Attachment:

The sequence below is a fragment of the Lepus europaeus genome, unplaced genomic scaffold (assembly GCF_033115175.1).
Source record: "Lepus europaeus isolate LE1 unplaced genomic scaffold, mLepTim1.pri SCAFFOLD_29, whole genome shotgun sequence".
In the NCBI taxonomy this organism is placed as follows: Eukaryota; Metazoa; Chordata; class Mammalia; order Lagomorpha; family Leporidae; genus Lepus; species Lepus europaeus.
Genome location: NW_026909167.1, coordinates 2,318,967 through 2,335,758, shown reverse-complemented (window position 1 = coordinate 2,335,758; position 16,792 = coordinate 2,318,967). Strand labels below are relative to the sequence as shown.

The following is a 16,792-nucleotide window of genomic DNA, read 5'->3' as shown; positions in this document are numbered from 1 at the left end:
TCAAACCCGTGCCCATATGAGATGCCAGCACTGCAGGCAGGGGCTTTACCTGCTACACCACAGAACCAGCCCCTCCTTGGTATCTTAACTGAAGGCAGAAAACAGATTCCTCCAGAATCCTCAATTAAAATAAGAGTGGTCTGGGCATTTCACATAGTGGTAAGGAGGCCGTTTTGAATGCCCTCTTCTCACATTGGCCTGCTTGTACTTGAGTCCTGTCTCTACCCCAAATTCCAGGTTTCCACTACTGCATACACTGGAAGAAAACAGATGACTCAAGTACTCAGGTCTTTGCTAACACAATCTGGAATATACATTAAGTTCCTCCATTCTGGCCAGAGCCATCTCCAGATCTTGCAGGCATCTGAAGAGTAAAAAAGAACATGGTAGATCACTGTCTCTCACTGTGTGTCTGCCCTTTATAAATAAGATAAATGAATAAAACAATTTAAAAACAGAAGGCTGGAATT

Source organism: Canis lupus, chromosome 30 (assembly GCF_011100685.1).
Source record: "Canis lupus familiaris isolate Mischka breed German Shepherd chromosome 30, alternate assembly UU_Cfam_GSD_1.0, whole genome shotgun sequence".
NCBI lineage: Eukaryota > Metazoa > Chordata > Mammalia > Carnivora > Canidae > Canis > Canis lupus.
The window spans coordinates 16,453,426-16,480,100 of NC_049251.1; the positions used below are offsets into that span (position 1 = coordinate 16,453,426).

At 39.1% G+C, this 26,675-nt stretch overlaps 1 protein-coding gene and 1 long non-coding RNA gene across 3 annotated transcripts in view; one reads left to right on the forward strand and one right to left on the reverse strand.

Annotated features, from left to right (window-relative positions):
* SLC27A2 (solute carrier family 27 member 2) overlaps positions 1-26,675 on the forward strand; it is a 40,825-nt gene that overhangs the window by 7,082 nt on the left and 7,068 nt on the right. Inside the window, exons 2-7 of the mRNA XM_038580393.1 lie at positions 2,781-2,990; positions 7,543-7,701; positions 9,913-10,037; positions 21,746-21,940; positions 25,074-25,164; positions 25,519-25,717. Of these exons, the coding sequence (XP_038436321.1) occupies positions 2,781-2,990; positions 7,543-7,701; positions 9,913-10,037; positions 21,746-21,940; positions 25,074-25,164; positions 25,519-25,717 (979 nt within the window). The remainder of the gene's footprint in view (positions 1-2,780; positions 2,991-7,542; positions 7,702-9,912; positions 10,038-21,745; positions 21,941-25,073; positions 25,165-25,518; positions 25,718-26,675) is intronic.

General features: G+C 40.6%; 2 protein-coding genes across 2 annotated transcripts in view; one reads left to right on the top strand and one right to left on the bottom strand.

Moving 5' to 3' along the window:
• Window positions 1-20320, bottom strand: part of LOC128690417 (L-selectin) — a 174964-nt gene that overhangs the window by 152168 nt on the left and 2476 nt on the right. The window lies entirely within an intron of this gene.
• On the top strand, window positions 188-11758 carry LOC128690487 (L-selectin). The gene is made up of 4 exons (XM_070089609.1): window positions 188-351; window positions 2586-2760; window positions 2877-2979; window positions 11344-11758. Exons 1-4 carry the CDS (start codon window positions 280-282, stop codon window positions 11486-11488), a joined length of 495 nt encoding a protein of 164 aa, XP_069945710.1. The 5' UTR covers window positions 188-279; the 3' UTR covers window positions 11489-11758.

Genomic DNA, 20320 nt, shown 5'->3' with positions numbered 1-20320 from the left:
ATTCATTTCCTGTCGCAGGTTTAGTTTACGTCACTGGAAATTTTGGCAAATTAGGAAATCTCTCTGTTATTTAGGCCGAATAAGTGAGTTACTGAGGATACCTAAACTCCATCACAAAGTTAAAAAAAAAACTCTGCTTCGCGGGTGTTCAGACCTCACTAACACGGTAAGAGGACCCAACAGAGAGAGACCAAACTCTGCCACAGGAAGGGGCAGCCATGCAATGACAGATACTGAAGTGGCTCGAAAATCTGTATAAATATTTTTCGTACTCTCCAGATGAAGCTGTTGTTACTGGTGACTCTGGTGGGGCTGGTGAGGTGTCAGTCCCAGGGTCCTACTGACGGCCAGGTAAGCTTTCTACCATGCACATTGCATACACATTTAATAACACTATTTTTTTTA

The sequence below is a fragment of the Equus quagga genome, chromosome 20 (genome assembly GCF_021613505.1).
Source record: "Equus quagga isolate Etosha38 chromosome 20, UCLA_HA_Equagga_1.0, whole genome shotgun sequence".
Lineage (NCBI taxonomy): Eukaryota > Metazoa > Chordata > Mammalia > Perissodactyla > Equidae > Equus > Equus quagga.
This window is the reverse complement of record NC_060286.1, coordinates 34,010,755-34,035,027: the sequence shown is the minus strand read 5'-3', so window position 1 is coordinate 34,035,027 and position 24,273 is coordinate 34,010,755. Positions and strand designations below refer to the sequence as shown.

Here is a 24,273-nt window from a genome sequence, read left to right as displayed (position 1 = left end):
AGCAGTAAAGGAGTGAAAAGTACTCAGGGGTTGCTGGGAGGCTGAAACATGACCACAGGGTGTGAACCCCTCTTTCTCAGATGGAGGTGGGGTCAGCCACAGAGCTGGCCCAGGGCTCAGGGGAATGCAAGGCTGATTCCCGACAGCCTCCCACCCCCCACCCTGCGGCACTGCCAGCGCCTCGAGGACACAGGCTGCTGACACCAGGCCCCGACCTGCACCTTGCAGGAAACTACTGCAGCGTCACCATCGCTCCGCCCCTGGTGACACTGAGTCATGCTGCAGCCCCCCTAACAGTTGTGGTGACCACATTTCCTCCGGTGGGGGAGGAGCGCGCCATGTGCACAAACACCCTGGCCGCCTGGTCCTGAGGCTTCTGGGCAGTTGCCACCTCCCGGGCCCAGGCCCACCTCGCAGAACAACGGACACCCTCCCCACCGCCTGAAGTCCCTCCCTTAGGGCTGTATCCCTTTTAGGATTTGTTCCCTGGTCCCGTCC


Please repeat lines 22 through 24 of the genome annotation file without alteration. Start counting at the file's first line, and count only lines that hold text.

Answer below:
Lineage (NCBI taxonomy): Eukaryota > Metazoa > Chordata > Mammalia > Perissodactyla > Equidae > Equus > Equus quagga.
This window is the reverse complement of record NC_060286.1, coordinates 34,010,755-34,035,027: the sequence shown is the minus strand read 5'-3', so window position 1 is coordinate 34,035,027 and position 24,273 is coordinate 34,010,755. Positions and strand designations below refer to the sequence as shown.

Here is a 24,273-nt window from a genome sequence, read left to right as displayed (position 1 = left end):